Who is the best counselor for your child?

This week I have read a lot of blog posts that have to do with who and what kind of counseling would be best for those who are depressed and anxious. One writer allowed that someone skilled in Cognitive Behavior Therapy would be best for those who struggle. The writer also stated that a non-Christian CBT therapist might be better than many biblical counselors in dealing with anxiety and depression. Enough people have disagreed with that idea that I do no need to reply except to say that I disagree on all kinds of levels. CBT is not the secular equivalent of Biblical counseling.

This does bring me to a question that I do want to consider. Who would be the best counselor for your child if he or she were struggling with anxiety or worry? Children do have many things they can worry about today. I suppose some might say that experienced professional practitioners of CBT could be the best answer. But research that I read this week says something different.

In a study that looked at how well parents might be able to be counselors for their own children, it appears that parents may make the best counselors for lots of reasons.[i] The study done at the University of Reading in the U.K. looked at who counseled children with anxiety. Of the 194 children in the study, a third were placed on a waiting list and received no counseling during the study. A second group received counseling from their parents who were told how to do the counseling in face to face sessions and over the phone. The third group received counseling from their parents who were instructed with fewer face to face and phone sessions. The counseling to be used was a modified form of CBT that parents could learn.

The results should be an encouragement to parents! They won the contest. 50% of children who were counseled by their parents following instruction from the counselor were cured of their anxiety. Coming in second was the group who received less instruction but counseling the same way. 39% of those children were freed from their anxiety.  In the control group who received no counseling at all 25% had ceased to be anxious.

There are lots of lessons here. At least 1 in 4 anxious children will come to grip with their problem if nothing is done. But, if their parents counsel them twice as many or 50% will benefit.  The author of the article noted that parent directed therapy was much less expensive and appeared to be very effective. The important lesson is that parents can and do make a huge difference in the lives of their children and appear to be able to counsel their kids when equipped to do it.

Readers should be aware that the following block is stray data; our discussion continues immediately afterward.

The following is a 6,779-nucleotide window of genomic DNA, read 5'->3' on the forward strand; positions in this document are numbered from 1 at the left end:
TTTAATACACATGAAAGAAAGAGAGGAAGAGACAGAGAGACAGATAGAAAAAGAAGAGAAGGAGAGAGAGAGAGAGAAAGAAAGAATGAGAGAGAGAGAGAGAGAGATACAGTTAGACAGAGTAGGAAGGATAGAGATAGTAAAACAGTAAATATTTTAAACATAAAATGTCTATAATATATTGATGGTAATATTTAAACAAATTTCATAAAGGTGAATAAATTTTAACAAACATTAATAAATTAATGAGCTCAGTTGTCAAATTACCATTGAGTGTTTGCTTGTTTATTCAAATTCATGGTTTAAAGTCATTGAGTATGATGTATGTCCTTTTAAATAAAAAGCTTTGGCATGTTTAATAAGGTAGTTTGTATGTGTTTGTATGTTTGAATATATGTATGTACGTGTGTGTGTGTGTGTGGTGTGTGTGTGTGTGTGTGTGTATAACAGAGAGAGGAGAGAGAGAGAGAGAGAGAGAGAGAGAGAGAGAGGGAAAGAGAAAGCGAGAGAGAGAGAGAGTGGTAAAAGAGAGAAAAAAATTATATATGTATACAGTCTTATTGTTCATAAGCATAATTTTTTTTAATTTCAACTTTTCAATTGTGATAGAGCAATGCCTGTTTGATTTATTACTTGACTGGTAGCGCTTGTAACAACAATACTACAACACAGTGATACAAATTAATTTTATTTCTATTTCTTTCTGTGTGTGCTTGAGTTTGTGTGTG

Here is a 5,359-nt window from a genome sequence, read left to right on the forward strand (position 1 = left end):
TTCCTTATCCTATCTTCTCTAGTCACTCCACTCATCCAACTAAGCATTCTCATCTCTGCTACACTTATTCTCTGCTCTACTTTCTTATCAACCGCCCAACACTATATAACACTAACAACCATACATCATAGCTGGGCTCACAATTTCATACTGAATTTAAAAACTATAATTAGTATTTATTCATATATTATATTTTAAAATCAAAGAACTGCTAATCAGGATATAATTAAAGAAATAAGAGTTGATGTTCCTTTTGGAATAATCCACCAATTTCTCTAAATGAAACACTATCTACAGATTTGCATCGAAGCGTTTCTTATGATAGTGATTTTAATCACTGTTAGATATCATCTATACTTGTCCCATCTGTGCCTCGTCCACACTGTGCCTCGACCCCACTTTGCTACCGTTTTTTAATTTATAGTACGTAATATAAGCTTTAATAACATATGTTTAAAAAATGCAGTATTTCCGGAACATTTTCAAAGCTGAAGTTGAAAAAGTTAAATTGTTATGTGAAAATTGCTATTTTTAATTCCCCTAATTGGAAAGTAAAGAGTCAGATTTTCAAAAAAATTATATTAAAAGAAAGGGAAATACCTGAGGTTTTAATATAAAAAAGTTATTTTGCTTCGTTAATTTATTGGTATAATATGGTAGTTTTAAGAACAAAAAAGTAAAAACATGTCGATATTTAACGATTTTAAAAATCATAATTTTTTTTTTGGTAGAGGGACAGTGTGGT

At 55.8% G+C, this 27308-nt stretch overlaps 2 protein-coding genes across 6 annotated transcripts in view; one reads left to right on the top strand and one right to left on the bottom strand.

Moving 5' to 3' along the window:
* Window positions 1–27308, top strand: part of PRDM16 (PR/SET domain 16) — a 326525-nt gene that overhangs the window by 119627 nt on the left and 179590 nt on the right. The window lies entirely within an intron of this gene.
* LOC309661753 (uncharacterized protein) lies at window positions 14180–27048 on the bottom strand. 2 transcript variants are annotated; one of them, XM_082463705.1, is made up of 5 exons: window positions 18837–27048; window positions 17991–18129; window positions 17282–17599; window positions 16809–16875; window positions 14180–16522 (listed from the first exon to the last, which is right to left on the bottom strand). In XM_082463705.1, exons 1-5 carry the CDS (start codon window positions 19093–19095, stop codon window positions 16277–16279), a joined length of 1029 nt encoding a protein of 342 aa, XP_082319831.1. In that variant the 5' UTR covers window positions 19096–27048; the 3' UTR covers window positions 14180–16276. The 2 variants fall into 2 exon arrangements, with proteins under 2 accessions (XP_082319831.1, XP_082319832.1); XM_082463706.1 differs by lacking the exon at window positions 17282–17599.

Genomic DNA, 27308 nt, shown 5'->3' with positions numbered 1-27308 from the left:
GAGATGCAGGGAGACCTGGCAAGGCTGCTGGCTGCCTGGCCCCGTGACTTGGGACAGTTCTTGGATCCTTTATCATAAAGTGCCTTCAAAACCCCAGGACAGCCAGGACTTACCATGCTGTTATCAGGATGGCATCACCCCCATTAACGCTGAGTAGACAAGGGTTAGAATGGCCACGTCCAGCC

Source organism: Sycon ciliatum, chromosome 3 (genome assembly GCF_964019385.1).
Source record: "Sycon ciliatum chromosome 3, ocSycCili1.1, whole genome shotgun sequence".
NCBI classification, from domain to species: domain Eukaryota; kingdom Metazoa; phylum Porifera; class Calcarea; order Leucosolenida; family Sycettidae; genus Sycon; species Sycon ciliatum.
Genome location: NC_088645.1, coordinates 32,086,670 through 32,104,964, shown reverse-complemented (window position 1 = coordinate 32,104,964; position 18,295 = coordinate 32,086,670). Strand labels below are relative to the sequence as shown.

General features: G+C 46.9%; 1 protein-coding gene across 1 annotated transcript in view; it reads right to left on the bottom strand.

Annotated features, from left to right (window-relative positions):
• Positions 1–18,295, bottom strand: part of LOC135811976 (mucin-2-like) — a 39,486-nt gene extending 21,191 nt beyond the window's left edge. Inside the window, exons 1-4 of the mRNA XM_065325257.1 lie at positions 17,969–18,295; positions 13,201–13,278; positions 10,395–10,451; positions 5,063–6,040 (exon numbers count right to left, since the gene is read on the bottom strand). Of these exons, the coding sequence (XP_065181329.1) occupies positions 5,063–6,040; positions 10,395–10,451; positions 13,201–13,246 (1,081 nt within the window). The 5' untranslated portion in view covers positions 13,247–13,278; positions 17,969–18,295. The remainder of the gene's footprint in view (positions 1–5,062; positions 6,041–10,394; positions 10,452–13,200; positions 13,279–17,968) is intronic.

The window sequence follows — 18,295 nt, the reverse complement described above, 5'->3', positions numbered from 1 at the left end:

I am not the least surprised by this. I have been involved in helping adults and children who struggle with anxiety for nearly thirty years now. It has been my observation that parents can and should be a child’s best counselor. Mothers and Fathers are the only people on earth who are given the primary task of raising, discipling, and yes, counseling children. We have the privilege of introducing them to the grace of our sovereign God who loves us and them. We are tasked by God with sharing the solutions of scripture to the struggles of worry and fear.

Once again science tells us something that common sense and our Bibles have told us. We get to show our children the same Jesus who said, “Come unto me…and I will give you rest.” Parents who are equipped with the scriptures can graciously help their children learn about a Savior who tells us that we do not need to worry when we trust Him.


[i] Parents as Co-therapists for Anxiety. Peter M Yellowlees, MBBS, MD. Medscape Psychiatry Jan 23,2014




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